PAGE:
The Ultimate No-Wilt Potluck Salad: Antipasto Grain Salad - Alina Reyzelman

The Ultimate No-Wilt Potluck Salad: Antipasto Grain Salad

This vibrant, no-wilt farro salad, which is packed with buttery olives, peppadew peppers, fresh mozzarella, and more, gets even better as it sits. It’s perfect for dinner parties and potlucks.

f you’ve ever waited too long to fill out a potluck sign-up sheet, you might have gotten stuck bringing the salad. Casseroles and desserts are always nabbed first, because “potluck salad” sounds like an oxymoron. Leafy greens, dressed and left to sit out for hours? Bringing the cutlery sounds more appealing.

But this grain salad is here to change the game. Not only is it the very best salad you can bring to a potluck, but it also might just be the best dish there, period. It’s a welcome reprieve from overly heavy mac and cheese or brownies, and will catch everyone’s eye with its vibrant array of colors. Trust me — once you take your first bite (and are inundated with compliments), you’ll put your name by the salad spot every single time.

This Make-Ahead Grain Salad Gets Better as It Sits

When it comes to checking all the potluck boxes, boy does this salad deliver. Opting for a sturdy grain base instead of leafy lettuce means you can make it days in advance — dressing and all — and it only tastes better as it sits. All the ingredients (and especially the chewy, tender farro) soak up the garlicky red wine vinaigrette. Just before serving, stir in the fresh herbs, since that’s the one component best eaten day-of.

In addition to being make-ahead friendly, this salad is incredibly easy to transport and serve. If you have a large mixing or storage bowl with a lid (we love these from Food52), you can mix it up directly in there, pop on the lid, and serve out of the bowl. (Otherwise, just transfer to your favorite storage container or two). You can either mix in the herbs just before you head out, or stir them in at the party.

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Pick Out Your Favorites from the Antipasti Bar

Most of this salad’s mix-ins come straight from your grocery store’s antipasti or olive bar, so they’ve already been marinating in a flavorful brine or olive oil. (There’s a reason why we think the antipasto bar is the best spot in the grocery store for dinner inspiration). My picks for mix-ins include buttery Castelvetrano olives (buy pitted if you find them, but we’ve included instructions for easy pitting below), sweet, slightly spicy Peppadew peppers (the multi-colored ones make for an extra-pretty salad), pickled pepperoncinis, and plump mozzarella balls called bocconcini.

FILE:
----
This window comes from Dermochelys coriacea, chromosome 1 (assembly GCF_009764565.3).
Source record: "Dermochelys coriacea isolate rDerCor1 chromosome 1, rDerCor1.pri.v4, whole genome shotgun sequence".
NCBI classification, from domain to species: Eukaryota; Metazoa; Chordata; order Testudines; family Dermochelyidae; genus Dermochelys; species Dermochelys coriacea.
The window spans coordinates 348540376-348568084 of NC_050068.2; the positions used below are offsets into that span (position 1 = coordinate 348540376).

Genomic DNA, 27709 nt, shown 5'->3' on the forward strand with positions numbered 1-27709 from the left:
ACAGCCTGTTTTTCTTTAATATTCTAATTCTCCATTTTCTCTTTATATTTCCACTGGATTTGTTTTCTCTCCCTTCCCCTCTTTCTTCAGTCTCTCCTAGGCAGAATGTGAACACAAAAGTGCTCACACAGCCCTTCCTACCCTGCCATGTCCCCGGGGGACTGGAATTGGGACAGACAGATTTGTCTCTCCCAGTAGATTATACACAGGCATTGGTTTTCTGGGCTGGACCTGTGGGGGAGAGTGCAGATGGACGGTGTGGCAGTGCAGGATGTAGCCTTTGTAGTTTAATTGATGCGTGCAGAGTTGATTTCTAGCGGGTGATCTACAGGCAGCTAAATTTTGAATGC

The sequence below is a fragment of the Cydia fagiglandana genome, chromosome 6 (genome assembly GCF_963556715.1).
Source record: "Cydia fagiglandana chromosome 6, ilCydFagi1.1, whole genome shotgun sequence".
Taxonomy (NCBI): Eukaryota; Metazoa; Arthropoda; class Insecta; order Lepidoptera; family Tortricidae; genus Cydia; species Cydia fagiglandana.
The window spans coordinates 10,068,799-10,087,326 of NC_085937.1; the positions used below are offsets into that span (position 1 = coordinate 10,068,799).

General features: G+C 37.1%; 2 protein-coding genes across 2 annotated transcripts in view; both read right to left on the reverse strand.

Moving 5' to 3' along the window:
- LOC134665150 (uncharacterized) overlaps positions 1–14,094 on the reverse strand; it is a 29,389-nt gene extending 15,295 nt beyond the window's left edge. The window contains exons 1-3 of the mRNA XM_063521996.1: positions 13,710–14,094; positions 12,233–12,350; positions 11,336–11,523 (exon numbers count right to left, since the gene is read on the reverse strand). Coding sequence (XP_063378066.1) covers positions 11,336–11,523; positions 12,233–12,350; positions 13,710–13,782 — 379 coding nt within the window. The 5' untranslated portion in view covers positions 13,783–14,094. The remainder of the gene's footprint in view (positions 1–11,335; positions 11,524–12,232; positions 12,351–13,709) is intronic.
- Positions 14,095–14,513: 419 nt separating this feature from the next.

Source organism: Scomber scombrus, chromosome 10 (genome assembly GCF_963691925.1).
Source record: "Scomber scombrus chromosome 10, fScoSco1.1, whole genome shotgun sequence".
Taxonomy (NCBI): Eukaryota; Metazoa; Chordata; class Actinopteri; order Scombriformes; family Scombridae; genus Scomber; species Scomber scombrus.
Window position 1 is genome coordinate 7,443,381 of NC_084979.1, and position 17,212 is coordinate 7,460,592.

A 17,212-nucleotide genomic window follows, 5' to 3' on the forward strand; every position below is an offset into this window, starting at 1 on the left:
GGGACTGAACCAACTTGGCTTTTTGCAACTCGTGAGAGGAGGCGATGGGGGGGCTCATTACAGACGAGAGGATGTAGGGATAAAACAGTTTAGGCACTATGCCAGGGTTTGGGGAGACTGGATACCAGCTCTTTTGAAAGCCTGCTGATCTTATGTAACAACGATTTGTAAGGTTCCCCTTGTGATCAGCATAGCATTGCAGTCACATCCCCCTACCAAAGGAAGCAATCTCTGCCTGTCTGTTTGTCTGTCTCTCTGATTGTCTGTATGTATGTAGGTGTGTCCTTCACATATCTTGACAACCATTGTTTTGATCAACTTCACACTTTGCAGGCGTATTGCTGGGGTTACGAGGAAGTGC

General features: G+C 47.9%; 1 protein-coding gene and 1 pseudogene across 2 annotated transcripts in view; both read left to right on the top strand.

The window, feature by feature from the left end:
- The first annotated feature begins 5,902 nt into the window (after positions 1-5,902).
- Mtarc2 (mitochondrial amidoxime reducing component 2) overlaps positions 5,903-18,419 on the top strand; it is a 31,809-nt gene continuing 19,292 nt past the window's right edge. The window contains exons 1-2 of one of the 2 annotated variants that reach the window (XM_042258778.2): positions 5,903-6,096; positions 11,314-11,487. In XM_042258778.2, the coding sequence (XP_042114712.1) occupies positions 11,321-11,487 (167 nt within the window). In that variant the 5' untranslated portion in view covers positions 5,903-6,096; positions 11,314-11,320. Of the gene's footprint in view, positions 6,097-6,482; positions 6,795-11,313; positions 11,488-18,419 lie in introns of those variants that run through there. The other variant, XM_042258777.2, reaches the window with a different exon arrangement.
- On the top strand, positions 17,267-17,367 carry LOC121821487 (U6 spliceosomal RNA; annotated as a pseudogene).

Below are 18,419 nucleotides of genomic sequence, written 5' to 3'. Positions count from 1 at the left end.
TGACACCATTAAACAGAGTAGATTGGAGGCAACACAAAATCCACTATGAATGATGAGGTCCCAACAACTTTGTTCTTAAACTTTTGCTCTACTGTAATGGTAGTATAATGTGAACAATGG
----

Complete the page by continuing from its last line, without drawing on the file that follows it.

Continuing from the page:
Feel free to make substitutions based on your tastebuds or what your store offers. Chopped roasted red peppers — or even a chopped bell pepper for more mild flavor — can be used in place of Peppadews, and a ball of fresh mozzarella can be torn into bite-sized pieces and used in place of the bocconcini. You could even toss in some marinated artichoke hearts, or sun-dried tomatoes.

To cater to any vegetarians at the potluck, we’ve skipped the cured meat traditionally found in an antipasto spread (if you omit the cheese, this salad can be vegan). However, if you know you’re only feeding meat-eaters, feel free to add in salami or prosciutto.


  • pound farro (about 2 1/2 cups)
  • 1/3 cup plus 1 tablespoon extra-virgin olive oil, divided
  • Kosher salt
  • cloves garlic
  • 1/4 cup red wine vinegar
  • tablespoon dried oregano
  • Freshly ground black pepper
  • ounces Castelvetrano olives (1 1/2 cups), or 10 ounces pitted Castelvetrano olives
  • ounces peppadew peppers (1 cup); use multi-colored if you can find them
  • 8 large pickled pepperoncinis
  • 12 ounces multi-colored cherry tomatoes (2 cups)
  • 12 ounces bocconcini (small mozzarella balls), drained (2 cups)
  • cup loosely packed coarsely chopped fresh basil leaves
  • 1/2 cup loosely packed coarsely chopped fresh parsley leaves


  1. Cook the farro (yields 6 to 7 cups cooked farro): Place 2 1/2 cups farro in a fine-mesh strainer, rinse under cool running water, and set aside to drain. Heat 1 tablespoon of the olive oil in a 6-quart or larger pot over medium-high heat until shimmering. Add the farro and toast, stirring often, until golden and nutty-smelling, about 4 minutes. Pour in 12 cups water and 1 tablespoon kosher salt and stir to combine. Increase the heat to high and bring to a boil. Reduce the heat to maintain a simmer and cook uncovered until the the farro is tender but has a slight chew in the center, 10 to 15 minutes for pearled and 25 to 30 minutes for semi-pearled. (This is a good time to make the dressing.) Drain and spread onto a large baking sheet to cool.

  2. Make the dressing: Mince 2 garlic cloves and place in a large bowl. Add 1/3 cup red wine vinegar, 1 tablespoon dried oregano, 3/4 teaspoon kosher salt, and several grinds black pepper, and whisk to combine. While whisking constantly, slowly drizzle in the remaining 1/3 cup olive oil and continue whisking until emulsified.

  3. Make the salad: Prepare the following ingredients, adding each one to the bowl of vinaigrette as you complete it: Using the side of a chef’s knife, crush 8 ounces Castelvetrano olives to release the pits; discard pits. Tear the pitted olives into large pieces (if you bought pitted olives, simply tear them into the bowl). Coarsely chop 1 cup peppadew peppers. De-stem and thinly slice 8 pepperoncinis. Halve 12 ounces cherry tomatoes. Tear 12 ounces drained bocconcini in half. Toss to coat all the ingredients in the dressing. Add the cooled farro and toss again. Taste and season with kosher salt and black pepper as needed.

  4. Chop basil leaves until you have 1 loosely-packed cup. Chop parsley leaves until you get 1/2 loosely-packed cup. Just before serving, stir the herbs into the salad.


Storage: Leftovers can be refrigerated in an airtight container up to 5 days.